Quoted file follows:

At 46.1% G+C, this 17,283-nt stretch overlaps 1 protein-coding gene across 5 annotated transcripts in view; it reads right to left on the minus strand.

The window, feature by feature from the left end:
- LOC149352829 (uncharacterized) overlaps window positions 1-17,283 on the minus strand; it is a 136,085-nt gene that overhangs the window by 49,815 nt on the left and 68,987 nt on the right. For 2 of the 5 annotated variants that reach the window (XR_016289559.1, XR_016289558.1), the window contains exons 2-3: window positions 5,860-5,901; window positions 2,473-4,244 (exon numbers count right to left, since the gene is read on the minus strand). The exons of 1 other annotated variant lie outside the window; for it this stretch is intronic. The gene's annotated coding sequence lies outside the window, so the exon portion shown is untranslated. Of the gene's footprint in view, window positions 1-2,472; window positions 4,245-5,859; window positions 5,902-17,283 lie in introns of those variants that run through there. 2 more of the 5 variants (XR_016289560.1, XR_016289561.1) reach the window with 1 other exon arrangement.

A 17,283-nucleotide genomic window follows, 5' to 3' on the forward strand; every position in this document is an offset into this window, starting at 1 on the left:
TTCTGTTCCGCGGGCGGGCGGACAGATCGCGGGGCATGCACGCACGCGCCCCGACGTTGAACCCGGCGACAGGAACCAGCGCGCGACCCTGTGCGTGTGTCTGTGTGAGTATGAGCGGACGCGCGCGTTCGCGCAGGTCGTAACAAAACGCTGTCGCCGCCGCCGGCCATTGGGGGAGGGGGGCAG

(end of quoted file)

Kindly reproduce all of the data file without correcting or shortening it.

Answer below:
At 46.1% G+C, this 17,283-nt stretch overlaps 1 protein-coding gene across 5 annotated transcripts in view; it reads right to left on the minus strand.

The window, feature by feature from the left end:
- LOC149352829 (uncharacterized) overlaps window positions 1-17,283 on the minus strand; it is a 136,085-nt gene that overhangs the window by 49,815 nt on the left and 68,987 nt on the right. For 2 of the 5 annotated variants that reach the window (XR_016289559.1, XR_016289558.1), the window contains exons 2-3: window positions 5,860-5,901; window positions 2,473-4,244 (exon numbers count right to left, since the gene is read on the minus strand). The exons of 1 other annotated variant lie outside the window; for it this stretch is intronic. The gene's annotated coding sequence lies outside the window, so the exon portion shown is untranslated. Of the gene's footprint in view, window positions 1-2,472; window positions 4,245-5,859; window positions 5,902-17,283 lie in introns of those variants that run through there. 2 more of the 5 variants (XR_016289560.1, XR_016289561.1) reach the window with 1 other exon arrangement.

A 17,283-nucleotide genomic window follows, 5' to 3' on the forward strand; every position in this document is an offset into this window, starting at 1 on the left:
TTCTGTTCCGCGGGCGGGCGGACAGATCGCGGGGCATGCACGCACGCGCCCCGACGTTGAACCCGGCGACAGGAACCAGCGCGCGACCCTGTGCGTGTGTCTGTGTGAGTATGAGCGGACGCGCGCGTTCGCGCAGGTCGTAACAAAACGCTGTCGCCGCCGCCGGCCATTGGGGGAGGGGGGCAG